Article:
Cultural and Educational Rights

Article 29: Any section of citizens residing in the territory of India or any part thereof having a distinct language, script or culture of its own shall have the right to conserve the same. [Article 29(1)]. No citizen shall be denied admission to any educational institution maintained by the State or receiving aid out of State funds on grounds of religion, race, caste, language, or any of them. [Article 29(2)]

Article 30: All minorities, whether based on religion or language, shall have the right to establish and administer educational institutions of their choice [Article 30(1)]. In making a law providing for the compulsory acquisition of property of an educational institution established and administered by a minority, referred to in clause (1), the State shall ensure that the amount fixed by or determined under such law for the acquisition of such property is such as would not restrict or abrogate the right guaranteed under the clause [Article 30 (1A)].

“The State shall not, in granting aid to educational institutions, discriminate against any educational institution on the ground that it is under the management of a minority, whether based on religion or language [Article 30(2)]. Any section of citizens, a minority including, has the right, under Article 29(1), to conserve its language, script or culture. In S.P. Mittal v. Union of India—1983, the Supreme Court held the validity of the Auroville (Emergency Provisions) Act, 1980, violative of Articles 29 on the ground that the Auroville Ashram management was neither any religious nor any linguistic society which could enable it to avail the minority benefits. In State of Madras v. Champakam, 1951, the order of the Madras Government was held invalid for being violative of Article 29(2) for having denied admission only because the admission seekers were Brahmins. Article 30(1) and (2) gives rights to establish and administer educational institutions. In D.A.V. College, Bhatinda v. State of Punjab, 1971, the Supreme Court held the view that the right of the minority to establish and administer educational institutions of their choice includes the right to have a choice of medium of instructions, thus rejecting the university circular imposing Punjabi, as violative of Article 30(1).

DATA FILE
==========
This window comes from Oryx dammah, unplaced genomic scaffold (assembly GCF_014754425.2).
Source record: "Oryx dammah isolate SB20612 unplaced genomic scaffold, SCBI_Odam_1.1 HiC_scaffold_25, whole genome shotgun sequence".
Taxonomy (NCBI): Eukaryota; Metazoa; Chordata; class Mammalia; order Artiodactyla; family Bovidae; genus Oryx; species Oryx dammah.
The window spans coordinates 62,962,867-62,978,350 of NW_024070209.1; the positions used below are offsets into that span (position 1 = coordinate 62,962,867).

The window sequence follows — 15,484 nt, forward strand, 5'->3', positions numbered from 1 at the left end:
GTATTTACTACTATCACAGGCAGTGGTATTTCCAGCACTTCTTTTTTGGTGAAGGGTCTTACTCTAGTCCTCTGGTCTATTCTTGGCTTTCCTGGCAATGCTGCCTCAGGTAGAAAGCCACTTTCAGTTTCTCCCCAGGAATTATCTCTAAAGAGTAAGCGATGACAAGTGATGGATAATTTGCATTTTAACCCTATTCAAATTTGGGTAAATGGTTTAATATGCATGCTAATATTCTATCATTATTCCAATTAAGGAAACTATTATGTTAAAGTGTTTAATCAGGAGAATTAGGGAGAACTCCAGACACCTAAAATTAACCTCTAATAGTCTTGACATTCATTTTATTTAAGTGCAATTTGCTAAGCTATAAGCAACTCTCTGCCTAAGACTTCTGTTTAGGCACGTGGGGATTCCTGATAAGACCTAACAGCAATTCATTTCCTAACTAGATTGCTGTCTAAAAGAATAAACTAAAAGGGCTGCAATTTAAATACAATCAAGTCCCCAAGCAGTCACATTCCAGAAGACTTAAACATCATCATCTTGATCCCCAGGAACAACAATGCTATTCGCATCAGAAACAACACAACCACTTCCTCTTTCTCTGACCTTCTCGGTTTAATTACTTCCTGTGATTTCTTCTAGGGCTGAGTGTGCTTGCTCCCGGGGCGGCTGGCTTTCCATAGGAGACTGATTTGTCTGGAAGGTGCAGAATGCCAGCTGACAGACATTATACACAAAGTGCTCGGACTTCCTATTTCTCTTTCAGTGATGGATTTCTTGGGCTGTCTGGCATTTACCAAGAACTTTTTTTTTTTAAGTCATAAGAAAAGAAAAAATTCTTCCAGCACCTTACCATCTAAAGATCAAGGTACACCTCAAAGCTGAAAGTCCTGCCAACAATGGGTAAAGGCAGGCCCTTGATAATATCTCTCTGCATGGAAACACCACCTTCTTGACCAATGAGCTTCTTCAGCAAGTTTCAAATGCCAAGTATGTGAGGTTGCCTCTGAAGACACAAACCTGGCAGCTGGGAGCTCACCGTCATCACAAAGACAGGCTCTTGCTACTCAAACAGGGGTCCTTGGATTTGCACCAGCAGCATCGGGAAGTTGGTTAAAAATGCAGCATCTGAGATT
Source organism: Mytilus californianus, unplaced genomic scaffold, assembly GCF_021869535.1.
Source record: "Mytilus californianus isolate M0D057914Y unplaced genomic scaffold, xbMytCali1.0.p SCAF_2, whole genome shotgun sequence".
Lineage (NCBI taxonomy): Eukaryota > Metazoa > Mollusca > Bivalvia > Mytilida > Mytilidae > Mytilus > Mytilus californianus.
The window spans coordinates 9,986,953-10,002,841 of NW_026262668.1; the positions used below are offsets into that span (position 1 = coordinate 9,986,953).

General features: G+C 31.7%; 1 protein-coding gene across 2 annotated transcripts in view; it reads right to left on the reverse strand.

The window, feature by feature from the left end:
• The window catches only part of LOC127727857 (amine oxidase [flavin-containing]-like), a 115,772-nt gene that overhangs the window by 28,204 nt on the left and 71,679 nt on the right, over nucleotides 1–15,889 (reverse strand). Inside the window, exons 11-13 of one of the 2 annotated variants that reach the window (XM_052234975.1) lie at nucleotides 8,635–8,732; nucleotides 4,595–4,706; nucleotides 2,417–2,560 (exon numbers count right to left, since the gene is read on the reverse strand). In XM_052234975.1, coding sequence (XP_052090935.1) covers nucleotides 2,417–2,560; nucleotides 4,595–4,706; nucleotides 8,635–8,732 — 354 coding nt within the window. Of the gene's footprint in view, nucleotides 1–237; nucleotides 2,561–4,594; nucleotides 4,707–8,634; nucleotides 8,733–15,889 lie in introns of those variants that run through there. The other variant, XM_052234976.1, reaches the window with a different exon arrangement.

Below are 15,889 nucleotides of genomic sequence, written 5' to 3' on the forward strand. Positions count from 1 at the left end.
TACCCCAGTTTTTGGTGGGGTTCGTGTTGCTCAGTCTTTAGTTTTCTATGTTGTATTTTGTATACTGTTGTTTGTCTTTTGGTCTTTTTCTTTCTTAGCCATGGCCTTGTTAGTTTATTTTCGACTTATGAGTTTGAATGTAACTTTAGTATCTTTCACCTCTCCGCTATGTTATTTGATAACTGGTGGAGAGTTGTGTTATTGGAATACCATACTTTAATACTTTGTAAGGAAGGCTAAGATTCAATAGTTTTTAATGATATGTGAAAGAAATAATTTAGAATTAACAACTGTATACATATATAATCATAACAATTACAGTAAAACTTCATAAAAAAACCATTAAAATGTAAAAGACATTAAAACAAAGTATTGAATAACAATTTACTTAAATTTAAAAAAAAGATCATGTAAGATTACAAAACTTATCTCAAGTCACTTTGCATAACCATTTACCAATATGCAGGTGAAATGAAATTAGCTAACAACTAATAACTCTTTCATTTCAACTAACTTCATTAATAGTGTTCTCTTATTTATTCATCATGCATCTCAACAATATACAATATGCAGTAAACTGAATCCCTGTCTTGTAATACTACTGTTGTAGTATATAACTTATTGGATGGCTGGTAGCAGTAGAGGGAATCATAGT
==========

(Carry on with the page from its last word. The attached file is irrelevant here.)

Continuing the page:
“The scheme of reservation in private educational institutions (majority or minority) is violative of Article 30 (P.A. Inamdar v. State of Maharashtra, 2005). “The minority institutions have the right to establish educational institutions, but their recognition or affiliation is not their fundamental right; the academic standards and the conditions of services of the faculty members in such institutions have to be set and fixed by rules and regulations of the State and the universities (Frank Anthony Public School Employees v. Union of India—1986 and in Y. Theclamma v. Union of India—1987) and see also T.M.A. Pai Foundation v. State of Karnataka—2003).

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